Many Blue Skies’ residents own their mobile homes, but rent the land beneath them for about $250 a month. The state will compensate the landowner, Johnny Buffaloe, for the taking of the property. The state will pay the cost of moving the mobile homes — upward of $3,000 each — to a new location.
But unlike houses, mobile homes depreciate in value, and many parks don’t allow older trailers. It’s also unclear what the vacancy rates will be when it’s time for them to move. The expansion of Apex Peakway is displacing many residents of the Shangri-La Mobile Home Park. They could find themselves far from their friends, their school, their social networks that bind a community together.
Nationwide, highways are responsible for dividing countless neighborhoods. In the 1960s, in Durham, NC 147 destroyed Hayti, a historic Black neighborhood. It has never fully recovered. For the current project, 540 would bisect two subdivisions, Woodcreek and Deerfield Park, essentially breaking those communities’ social links. (Woodcreek was developed with the knowledge 540 could run through it, DOT said, but it’s unclear if that information was passed down to all the home buyers.) In fact, one Woodcreek resident stated at the public hearing that the subdivision’s amenities — the greenway, for example — are on the southern end; those on the northern end would be cut off from them unless a pedestrian tunnel is build beneath the highway.[easy-tweet tweet=”They’re going to take half my yard”]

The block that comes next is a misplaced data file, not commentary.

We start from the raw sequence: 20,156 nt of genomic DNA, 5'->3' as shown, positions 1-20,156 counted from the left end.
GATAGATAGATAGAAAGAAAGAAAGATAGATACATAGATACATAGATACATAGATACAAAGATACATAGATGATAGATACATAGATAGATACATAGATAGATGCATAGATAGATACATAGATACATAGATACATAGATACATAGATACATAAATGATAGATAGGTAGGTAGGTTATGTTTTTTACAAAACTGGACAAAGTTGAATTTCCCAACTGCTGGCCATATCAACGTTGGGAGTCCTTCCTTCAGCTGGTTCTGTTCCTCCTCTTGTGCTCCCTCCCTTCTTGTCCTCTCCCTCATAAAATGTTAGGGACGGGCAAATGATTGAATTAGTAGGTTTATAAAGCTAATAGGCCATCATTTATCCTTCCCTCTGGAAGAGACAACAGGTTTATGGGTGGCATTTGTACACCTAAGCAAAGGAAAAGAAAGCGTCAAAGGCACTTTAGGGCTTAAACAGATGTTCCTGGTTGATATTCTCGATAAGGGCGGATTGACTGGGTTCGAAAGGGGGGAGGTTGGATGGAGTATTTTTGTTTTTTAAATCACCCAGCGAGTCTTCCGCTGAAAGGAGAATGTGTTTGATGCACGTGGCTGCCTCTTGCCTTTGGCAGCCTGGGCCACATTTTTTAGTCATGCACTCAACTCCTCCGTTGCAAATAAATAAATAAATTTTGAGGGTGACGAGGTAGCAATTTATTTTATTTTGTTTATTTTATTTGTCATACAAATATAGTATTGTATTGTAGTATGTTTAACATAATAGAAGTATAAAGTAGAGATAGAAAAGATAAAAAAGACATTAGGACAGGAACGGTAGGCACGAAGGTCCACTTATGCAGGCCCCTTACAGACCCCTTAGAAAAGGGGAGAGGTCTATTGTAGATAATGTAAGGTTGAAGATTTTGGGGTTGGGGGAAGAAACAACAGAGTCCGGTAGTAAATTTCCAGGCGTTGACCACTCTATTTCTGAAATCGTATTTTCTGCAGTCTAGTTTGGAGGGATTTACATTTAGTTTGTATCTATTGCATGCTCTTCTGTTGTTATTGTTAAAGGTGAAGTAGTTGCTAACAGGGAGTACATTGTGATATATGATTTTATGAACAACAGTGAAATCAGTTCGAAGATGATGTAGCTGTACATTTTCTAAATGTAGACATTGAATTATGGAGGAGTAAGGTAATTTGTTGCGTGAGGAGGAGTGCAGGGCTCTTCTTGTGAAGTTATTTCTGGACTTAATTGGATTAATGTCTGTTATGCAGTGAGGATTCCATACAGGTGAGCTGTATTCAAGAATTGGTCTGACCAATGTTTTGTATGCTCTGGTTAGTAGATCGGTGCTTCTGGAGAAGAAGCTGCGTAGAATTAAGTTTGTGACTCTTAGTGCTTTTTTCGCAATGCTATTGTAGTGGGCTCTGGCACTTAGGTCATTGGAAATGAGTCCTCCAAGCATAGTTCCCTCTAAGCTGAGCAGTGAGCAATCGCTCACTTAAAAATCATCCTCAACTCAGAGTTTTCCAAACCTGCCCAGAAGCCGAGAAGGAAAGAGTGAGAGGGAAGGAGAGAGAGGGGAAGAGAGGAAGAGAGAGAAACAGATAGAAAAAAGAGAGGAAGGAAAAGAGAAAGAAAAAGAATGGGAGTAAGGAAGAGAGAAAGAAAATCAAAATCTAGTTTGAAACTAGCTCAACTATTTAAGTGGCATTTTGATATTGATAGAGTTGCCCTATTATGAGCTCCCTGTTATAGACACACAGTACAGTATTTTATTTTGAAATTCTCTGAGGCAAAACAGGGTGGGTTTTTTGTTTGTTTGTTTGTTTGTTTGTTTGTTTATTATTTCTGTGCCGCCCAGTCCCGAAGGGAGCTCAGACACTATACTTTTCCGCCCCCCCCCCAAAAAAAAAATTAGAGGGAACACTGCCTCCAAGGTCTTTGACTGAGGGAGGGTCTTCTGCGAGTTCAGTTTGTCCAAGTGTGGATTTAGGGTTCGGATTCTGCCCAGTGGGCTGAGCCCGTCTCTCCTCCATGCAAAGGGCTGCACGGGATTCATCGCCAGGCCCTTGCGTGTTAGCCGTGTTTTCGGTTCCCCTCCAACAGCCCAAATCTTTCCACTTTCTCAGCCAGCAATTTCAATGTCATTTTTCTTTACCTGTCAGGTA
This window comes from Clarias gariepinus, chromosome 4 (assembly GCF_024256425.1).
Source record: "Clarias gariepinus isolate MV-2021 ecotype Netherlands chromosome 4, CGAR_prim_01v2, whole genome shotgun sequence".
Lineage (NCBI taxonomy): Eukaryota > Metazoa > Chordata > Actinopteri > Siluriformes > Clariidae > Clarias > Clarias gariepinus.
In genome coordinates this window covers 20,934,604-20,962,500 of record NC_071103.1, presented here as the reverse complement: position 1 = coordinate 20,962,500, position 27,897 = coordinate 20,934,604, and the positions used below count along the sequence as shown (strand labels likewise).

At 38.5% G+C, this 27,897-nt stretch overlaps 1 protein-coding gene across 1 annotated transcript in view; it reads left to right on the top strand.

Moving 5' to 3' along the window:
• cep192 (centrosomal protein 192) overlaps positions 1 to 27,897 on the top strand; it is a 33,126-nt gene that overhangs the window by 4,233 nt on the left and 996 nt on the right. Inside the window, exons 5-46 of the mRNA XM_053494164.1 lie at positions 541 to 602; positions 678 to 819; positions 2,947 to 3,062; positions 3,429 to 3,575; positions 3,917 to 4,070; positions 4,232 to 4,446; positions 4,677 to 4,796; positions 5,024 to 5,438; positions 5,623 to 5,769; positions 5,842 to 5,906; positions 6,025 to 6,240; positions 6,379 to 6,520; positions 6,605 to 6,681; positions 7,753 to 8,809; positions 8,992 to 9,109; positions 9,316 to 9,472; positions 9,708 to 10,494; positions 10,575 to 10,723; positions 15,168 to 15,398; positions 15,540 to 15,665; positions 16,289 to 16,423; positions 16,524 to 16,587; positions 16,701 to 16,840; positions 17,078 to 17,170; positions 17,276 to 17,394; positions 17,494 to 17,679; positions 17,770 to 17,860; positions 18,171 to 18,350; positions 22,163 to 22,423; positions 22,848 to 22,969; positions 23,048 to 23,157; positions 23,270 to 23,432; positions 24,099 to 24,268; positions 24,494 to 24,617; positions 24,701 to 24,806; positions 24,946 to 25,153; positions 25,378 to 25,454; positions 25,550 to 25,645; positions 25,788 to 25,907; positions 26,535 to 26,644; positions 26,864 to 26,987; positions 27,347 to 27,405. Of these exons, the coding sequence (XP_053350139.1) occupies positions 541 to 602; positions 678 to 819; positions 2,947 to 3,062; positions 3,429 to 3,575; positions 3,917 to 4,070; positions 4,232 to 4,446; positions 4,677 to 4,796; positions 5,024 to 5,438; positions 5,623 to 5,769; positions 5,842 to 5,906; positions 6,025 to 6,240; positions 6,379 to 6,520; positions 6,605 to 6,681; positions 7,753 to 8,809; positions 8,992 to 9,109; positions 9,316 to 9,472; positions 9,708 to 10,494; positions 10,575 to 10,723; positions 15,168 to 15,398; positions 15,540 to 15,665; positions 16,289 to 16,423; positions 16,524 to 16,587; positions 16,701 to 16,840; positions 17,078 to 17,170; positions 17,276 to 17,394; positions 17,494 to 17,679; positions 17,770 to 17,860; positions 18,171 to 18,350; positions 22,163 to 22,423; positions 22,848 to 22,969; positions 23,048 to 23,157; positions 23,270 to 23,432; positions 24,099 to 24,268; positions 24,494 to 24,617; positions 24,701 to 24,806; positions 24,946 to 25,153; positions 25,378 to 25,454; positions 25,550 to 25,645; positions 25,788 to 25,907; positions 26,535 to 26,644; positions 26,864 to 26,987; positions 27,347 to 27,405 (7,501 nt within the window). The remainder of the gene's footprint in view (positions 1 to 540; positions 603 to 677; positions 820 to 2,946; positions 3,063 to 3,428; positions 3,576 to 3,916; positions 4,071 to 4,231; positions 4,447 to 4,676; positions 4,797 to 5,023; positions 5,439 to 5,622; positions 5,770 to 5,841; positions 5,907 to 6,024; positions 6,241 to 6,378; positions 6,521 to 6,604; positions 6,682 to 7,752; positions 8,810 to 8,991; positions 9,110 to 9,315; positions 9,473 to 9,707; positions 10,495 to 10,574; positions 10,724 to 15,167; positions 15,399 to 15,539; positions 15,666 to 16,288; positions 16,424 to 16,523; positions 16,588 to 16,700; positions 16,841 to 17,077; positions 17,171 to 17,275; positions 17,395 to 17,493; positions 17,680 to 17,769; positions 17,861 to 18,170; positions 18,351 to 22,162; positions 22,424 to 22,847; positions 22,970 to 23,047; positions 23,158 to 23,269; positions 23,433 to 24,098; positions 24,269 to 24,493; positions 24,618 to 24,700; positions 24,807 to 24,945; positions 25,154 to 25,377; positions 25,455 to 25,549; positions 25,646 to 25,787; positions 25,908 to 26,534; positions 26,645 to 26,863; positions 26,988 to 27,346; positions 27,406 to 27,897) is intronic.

The highway would also require a relocation of part of the Colonial natural gas pipeline — to private property. “They’re going to take half my yard,” one man said at the hearing. “It will devalue my house. I have a considerable investment. So give me fair value for it, do what you’re going to do, then sell it to someone else.”
Nathan Lane lives on Blue Horizon Drive, across the street from Carol Hinske.
Lane and his wife just moved in a month ago, all the way from Seattle. Proximity to family — about 20 members of his wife’s extended family live throughout the park — and a lower cost of living drew them to Blue Skies. He’s unsure where he and his extended family, which could scattered over several mobile home parks, will move.
Lane said that until recently, they were unaware of the 540 project. Yet as a truck driver, Lane said toll roads benefit him when he has to circumvent congested highways. Time is money, and his job is to move goods as safely and quickly as possible. “I’m getting so tired of fighting traffic,” he said. “But I hate to see the trees go. I love nature.”
Hinske plans to move her mobile home to the northern end of Blue Skies. She’ll transplant some of her flowers, but the crepe myrtle and the gardenias will fall to the bulldozer.
“I love my flowers,” she said. “But I can’t dig up my gardenias. I can’t get around like I used to.”
In its new location, her home would lie within a noise abatement zone and in the shadow of the freeway, but the move would be relatively simple. There’s even a U-Haul business at the northern end of Rhodes Road.
And on the southern end of Rhodes, a sign has been posted. It reads: “Adopt-a-Highway.”